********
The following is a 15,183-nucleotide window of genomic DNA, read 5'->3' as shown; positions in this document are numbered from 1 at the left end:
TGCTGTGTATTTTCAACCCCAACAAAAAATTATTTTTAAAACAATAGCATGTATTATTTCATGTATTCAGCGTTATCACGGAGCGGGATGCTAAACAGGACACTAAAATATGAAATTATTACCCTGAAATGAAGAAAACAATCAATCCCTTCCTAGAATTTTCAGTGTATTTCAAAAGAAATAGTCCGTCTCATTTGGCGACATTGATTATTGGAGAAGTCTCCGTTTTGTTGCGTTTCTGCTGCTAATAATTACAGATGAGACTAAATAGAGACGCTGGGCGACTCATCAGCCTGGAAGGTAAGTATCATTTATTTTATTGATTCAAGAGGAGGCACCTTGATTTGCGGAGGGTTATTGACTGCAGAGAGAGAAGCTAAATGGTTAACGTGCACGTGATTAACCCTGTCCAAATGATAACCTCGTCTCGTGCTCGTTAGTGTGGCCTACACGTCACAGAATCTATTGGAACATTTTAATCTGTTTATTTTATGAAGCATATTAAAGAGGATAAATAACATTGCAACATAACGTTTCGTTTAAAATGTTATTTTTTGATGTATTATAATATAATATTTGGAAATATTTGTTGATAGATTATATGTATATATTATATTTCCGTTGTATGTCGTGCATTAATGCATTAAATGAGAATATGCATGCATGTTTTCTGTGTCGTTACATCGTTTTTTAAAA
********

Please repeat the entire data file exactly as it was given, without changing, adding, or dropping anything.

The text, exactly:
The following is a 15,183-nucleotide window of genomic DNA, read 5'->3' as shown; positions in this document are numbered from 1 at the left end:
TGCTGTGTATTTTCAACCCCAACAAAAAATTATTTTTAAAACAATAGCATGTATTATTTCATGTATTCAGCGTTATCACGGAGCGGGATGCTAAACAGGACACTAAAATATGAAATTATTACCCTGAAATGAAGAAAACAATCAATCCCTTCCTAGAATTTTCAGTGTATTTCAAAAGAAATAGTCCGTCTCATTTGGCGACATTGATTATTGGAGAAGTCTCCGTTTTGTTGCGTTTCTGCTGCTAATAATTACAGATGAGACTAAATAGAGACGCTGGGCGACTCATCAGCCTGGAAGGTAAGTATCATTTATTTTATTGATTCAAGAGGAGGCACCTTGATTTGCGGAGGGTTATTGACTGCAGAGAGAGAAGCTAAATGGTTAACGTGCACGTGATTAACCCTGTCCAAATGATAACCTCGTCTCGTGCTCGTTAGTGTGGCCTACACGTCACAGAATCTATTGGAACATTTTAATCTGTTTATTTTATGAAGCATATTAAAGAGGATAAATAACATTGCAACATAACGTTTCGTTTAAAATGTTATTTTTTGATGTATTATAATATAATATTTGGAAATATTTGTTGATAGATTATATGTATATATTATATTTCCGTTGTATGTCGTGCATTAATGCATTAAATGAGAATATGCATGCATGTTTTCTGTGTCGTTACATCGTTTTTTAAAA